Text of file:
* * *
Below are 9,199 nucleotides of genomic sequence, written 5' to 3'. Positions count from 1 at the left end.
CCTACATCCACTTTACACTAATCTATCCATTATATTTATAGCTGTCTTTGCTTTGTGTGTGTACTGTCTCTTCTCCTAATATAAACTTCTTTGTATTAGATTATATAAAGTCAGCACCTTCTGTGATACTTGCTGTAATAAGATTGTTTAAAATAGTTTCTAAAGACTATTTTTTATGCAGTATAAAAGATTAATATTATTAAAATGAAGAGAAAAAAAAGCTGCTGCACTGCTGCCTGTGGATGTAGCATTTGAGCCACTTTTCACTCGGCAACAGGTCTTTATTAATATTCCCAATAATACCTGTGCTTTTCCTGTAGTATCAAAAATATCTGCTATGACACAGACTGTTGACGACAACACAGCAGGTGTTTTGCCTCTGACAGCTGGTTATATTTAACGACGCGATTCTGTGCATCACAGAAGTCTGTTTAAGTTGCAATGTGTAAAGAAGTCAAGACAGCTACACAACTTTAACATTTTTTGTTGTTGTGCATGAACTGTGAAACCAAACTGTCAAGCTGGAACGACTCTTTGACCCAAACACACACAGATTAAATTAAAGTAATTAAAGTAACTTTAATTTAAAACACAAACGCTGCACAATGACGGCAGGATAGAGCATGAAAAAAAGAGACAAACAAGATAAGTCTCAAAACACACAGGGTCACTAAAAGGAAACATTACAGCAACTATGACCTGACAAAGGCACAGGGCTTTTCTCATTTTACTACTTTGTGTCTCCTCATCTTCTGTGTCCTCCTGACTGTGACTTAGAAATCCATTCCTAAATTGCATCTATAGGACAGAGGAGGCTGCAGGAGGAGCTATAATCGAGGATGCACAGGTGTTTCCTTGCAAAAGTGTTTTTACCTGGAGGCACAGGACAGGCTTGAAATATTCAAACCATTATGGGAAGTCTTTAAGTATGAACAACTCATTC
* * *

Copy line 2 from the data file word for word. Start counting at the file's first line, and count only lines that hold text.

CCTACATCCACTTTACACTAATCTATCCATTATATTTATAGCTGTCTTTGCTTTGTGTGTGTACTGTCTCTTCTCCTAATATAAACTTCTTTGTATTAGATTATATAAAGTCAGCACCTTCTGTGATACTTGCTGTAATAAGATTGTTTAAAATAGTTTCTAAAGACTATTTTTTATGCAGTATAAAAGATTAATATTATTAAAATGAAGAGAAAAAAAAGCTGCTGCACTGCTGCCTGTGGATGTAGCATTTGAGCCACTTTTCACTCGGCAACAGGTCTTTATTAATATTCCCAATAATACCTGTGCTTTTCCTGTAGTATCAAAAATATCTGCTATGACACAGACTGTTGACGACAACACAGCAGGTGTTTTGCCTCTGACAGCTGGTTATATTTAACGACGCGATTCTGTGCATCACAGAAGTCTGTTTAAGTTGCAATGTGTAAAGAAGTCAAGACAGCTACACAACTTTAACATTTTTTGTTGTTGTGCATGAACTGTGAAACCAAACTGTCAAGCTGGAACGACTCTTTGACCCAAACACACACAGATTAAATTAAAGTAATTAAAGTAACTTTAATTTAAAACACAAACGCTGCACAATGACGGCAGGATAGAGCATGAAAAAAAGAGACAAACAAGATAAGTCTCAAAACACACAGGGTCACTAAAAGGAAACATTACAGCAACTATGACCTGACAAAGGCACAGGGCTTTTCTCATTTTACTACTTTGTGTCTCCTCATCTTCTGTGTCCTCCTGACTGTGACTTAGAAATCCATTCCTAAATTGCATCTATAGGACAGAGGAGGCTGCAGGAGGAGCTATAATCGAGGATGCACAGGTGTTTCCTTGCAAAAGTGTTTTTACCTGGAGGCACAGGACAGGCTTGAAATATTCAAACCATTATGGGAAGTCTTTAAGTATGAACAACTCATTC